Fiat G.50 Freccia / G.51 / G.52
Fiat's Giuseppe Gabrielli produced his proposals for the G.50 single-seat monoplane prototype in 1936, at which time it was the most modern fighter design in Italy. Although a contemporary of the Spitfire and Hurricane, it remained to the end extremely lightly armed. The Freccia (arrow) was the first all-metal monoplane with a retractable undercarriage to be evaluated by the Italian air force; the prototype flew for the first time on February 26, 1937, and proved light to handle, with a high degree of manoeuvrabil-ity, but somewhat lacking in both engine and fire power. Its powerplant was t he 840-hp Fiat A.74 RC 38 14-cylinder two-row radial, fitted with a super-charger and driving a Fiat-built Hamilton three-blade variable-pitch metal propeller. The armament comprised two 12.7-mm (0.5-in) Breda-SAFAT machine-guns mounted forward of the cockpit in the top of the fuselage, synchronized to fire through the propeller arc. The 150 rounds for each gun could be fired in single shots or in salvo.
Production was undertaken both by Fiat and CMASA, a subsidiary, and the first 12 were delivered to the Italian expeditionary forces in Spain in January 1939 towards the end of the civil war. Although too late to give a true indication of their potential under battle conditions, it was decided to continue with a further order for 200 aircraft. The first 45 production G.50s had an enclosed cockpit but Italian pilots preferred the open variety and after testing several designs, an open canopy with hinged, transparent side flaps was adopted as standard. Upon Italy's entry into the Second World War in June 1940, a total of 118 G.50s were in service: 97 with operational units and the other 21 awaiting either delivery or repair. The 51o Stormo CT at Ciampino was composed entirely of G.50s, and G.50s in company with Fiat C.R.32s made up the 52o Stormo in Tuscany; they were used mainly as escorts during the early days of the war.
Fiat G.50s also formed part of the 56o Stormo, based at Maldegern in Belgium, to assist the Luftwaffe during the Battle of Britain, but they achieved no great success in that theatre and most had been returned to Italy by April 1941. Better results were achieved by the 35 G.50s ordered by Finland in late 1939, although deliveries were initially sporadic due to German interference. However, after the start of the so-called 'continuation war' in Finland in June 1941, the Finnish G.50s gave excellent service until withdrawn from the front line in May 1944.
A two-seat trainer version, also manufactured by CMASA, was pro-duced. Designated G.50B, it had a second cockpit with dual controls added and the armament installation removed. One hundred and eight were produced, and gave satisfac-tory service at Regia Aeronautica training units.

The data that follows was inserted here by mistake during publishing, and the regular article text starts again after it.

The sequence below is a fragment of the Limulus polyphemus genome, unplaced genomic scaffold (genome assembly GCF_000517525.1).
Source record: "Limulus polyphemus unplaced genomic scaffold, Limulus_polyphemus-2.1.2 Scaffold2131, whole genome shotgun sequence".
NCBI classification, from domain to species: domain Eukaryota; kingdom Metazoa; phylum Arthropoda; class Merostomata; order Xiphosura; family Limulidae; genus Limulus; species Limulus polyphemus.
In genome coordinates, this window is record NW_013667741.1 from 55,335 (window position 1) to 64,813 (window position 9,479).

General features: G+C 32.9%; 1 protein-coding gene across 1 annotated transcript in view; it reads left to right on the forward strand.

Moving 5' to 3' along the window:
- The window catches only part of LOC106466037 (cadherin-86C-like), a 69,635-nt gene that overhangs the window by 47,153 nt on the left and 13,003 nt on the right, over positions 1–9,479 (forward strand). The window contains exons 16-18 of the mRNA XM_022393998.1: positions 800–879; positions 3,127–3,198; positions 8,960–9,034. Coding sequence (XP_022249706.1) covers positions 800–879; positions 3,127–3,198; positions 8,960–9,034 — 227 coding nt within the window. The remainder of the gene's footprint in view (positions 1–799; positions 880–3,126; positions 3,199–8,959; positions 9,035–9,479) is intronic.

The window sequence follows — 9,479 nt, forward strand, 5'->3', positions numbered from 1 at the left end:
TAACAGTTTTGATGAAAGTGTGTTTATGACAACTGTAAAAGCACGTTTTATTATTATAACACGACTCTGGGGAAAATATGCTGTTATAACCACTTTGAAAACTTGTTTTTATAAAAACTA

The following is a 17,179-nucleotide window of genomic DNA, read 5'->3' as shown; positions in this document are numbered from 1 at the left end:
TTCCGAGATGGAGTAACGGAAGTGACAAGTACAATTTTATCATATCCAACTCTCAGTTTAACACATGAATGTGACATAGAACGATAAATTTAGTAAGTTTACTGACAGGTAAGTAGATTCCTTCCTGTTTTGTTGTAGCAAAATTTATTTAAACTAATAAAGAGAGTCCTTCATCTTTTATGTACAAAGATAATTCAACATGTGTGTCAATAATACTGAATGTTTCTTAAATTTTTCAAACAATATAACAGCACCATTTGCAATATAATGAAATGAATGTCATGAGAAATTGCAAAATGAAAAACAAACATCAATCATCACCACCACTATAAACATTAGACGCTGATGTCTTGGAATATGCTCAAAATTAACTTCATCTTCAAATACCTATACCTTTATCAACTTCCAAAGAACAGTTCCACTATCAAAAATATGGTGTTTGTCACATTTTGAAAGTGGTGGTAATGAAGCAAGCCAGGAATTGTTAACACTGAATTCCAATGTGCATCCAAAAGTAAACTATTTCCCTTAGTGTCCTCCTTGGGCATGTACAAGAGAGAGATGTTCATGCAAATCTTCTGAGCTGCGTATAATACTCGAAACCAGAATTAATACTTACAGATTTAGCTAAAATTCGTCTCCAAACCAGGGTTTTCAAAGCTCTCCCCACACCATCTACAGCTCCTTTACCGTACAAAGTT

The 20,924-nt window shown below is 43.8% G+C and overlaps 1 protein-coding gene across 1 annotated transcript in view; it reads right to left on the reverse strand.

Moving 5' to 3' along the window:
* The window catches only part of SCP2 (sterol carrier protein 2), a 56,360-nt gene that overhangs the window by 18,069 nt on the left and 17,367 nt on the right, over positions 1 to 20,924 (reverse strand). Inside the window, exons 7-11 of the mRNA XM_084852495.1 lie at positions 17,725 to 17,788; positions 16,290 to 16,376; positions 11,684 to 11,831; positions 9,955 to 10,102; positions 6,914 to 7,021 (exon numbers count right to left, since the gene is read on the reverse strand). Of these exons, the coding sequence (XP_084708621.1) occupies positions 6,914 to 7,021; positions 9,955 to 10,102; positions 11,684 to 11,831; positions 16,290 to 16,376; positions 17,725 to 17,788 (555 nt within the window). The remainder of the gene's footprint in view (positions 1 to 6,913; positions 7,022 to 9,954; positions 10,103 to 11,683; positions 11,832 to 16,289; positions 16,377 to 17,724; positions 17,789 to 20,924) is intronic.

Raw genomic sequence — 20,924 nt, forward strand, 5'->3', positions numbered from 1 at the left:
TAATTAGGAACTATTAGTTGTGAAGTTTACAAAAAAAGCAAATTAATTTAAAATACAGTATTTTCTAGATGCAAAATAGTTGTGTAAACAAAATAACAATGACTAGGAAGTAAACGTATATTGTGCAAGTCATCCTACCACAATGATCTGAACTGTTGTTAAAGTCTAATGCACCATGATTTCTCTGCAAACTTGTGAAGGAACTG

The initial production series of 246 aircraft were followed by 421 examples of the G.50bis with greater fuel capacity, improved radio and a modified wing.
The Regia Aeronautica, meanwhile, utilized its G.50s in Greece, the Balkans, the Mediterranean and North Africa before they began to be replaced by the superior G.50bis The prototype of this was flown for the first time on September 9, 1940, and differed from the original aircraft in having improved fuselage contours, increased fuel capacity, more modern radio equipment, an enlarged rudder, and a modified canopy and armour protection for the pilot. A total of 421 G.50bis were built, and served mainly in North Africa (Libya) from late 1940 until December 1941. Nine were supplied to the Croatian air force. Some G.50bis were fitted with underwing racks at this time, to carry small bombs.
The basic G.50B airframe formed the basis of the G.50bis/A two-seat carrierborne fighter with four 12.7-mm (0.5-in) machine-guns. The G.50bis-A was an enlarged two-seat fighter-bomber with better armament and a bigger bombload, plus an arrester hook for service aboard the planned aircraft carriers Aquila and Sparviero. It flew for the first time on October 3, 1942, but after Italy's surrender all further development ceased and none was produced.
This latter was flown only in prototype form, and other prototypes (G.50ter, G.50V, G.51 and G.52) were developed round imported German engines or their Italian licence-built versions. The basic type was also exported to Croatia and Finland.
FIAT G. 50 Freccia
Length : 25.558 ft / 7.79 m
Height: 9.711 ft / 2.96 m
Wingspan : 35.958 ft / 10.96 m
Wing area : 195.367 sq.ft / 18.15 sq.m
Max take off weight : 5325.1 lb / 2415.0 kg
Weight empty : 4354.9 lb / 1975.0 kg
Max. speed : 255 kts / 472 km/h
Service ceiling : 32267 ft / 9835 m
Wing load : 27.27 lb/sq.ft / 133.0 kg/sq.m
Range : 362 nm / 670 km
Engine : Fiat A. 74 RC.38, 828 hp
Crew : 1
Armament : 2x MG 12,7mm Breda-SAFAT
Engine: l x Fiat A.74 RC 38, 626kW (840 hp).
Span: 10.9m (36 ft 0.75in).
Length: 7.8m (25ft7in).
Normal T/O weight: 2522 kg (5,560 lb).
Max speed: 293 mph at 14,765ft.
Operational range: 420 miles.
Armament: 2 x 12.7-mm (0.5-in) mg plus 300 kg (661 lb) of bombs
Engine: Daimler-Benz DB 601.
Fiat G.50 Freccia